The Associated Press reports that a Texas voter ID law has been upheld by a US Court of Appeals.
From the AP:
“Texas' voter ID law that was twice blocked over findings of discrimination can stay in effect for the 2018 elections, a U.S. appeals court ruled Friday.
It was the second major ruling over voting rights in the U.S. this week after an Arkansas judge on Thursday blocked that state's voter ID measure as unconstitutional.
But in a 2-1 decision by the 5th U.S. Circuit Court of Appeals in New Orleans, the Texas law that critics have slammed as one of the toughest voter ID measures in the nation was seen as a suitable replacement for the original 2011 law that a federal judge had likened to a "poll tax" on minority voters.
The biggest change to the Texas law — which accepts handgun licenses as sufficient identification to vote, but not college student IDs — is that voters without any acceptable photo ID can still cast a ballot so long as they sign an affidavit. Opponents and a federal judge in Texas balked at the revisions, saying criminal penalties tied to lying on the affidavit could have a chilling effect on voters.”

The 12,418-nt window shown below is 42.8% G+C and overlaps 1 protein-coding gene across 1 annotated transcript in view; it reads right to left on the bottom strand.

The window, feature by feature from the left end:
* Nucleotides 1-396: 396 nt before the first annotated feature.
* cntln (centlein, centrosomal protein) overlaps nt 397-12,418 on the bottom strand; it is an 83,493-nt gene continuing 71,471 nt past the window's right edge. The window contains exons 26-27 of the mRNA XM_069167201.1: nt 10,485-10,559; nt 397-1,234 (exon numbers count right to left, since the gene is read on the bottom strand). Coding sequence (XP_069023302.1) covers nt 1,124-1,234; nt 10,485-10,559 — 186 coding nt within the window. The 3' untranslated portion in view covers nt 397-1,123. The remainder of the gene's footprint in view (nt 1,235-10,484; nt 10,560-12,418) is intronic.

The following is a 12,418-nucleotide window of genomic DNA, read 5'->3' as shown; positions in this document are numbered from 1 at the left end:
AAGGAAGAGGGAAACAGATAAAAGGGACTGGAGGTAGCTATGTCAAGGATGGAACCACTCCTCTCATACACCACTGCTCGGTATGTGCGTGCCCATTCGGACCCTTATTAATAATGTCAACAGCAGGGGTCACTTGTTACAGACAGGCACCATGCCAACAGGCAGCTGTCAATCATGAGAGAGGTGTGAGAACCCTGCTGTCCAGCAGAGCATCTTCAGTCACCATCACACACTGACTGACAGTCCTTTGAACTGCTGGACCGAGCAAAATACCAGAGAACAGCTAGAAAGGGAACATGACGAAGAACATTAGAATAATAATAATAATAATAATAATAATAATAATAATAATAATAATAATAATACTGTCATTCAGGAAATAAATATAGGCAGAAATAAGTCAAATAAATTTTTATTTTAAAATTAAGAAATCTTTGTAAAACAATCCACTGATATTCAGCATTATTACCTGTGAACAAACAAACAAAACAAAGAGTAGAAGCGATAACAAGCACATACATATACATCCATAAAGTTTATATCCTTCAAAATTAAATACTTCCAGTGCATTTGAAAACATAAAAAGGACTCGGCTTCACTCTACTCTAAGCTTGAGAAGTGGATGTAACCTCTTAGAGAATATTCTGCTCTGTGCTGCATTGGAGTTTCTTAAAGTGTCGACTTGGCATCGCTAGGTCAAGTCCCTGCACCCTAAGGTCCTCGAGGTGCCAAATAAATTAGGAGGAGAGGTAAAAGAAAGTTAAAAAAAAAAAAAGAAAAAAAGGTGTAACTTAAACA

Democrats have long argued that state voter ID laws are racist because in their view minorities are less likely to be able to obtain identification. Republicans argue that since identification is required for nearly everything these days, it would make sense that arguably one of the most important civic duties would also require ID.
According to CNN, Texas Attorney General Ken Paxton praised the decision.
Texas Attorney General Ken Paxton praised the decision, saying the revised law "removes any burden on voters who cannot obtain a photo ID."
"The court rightly recognized that when the Legislature passed Senate Bill 5 last session, it complied with every change the 5th Circuit ordered to the original voter ID law," Paxton said in a statement. "Safeguarding the integrity of our elections is essential to preserving our democracy."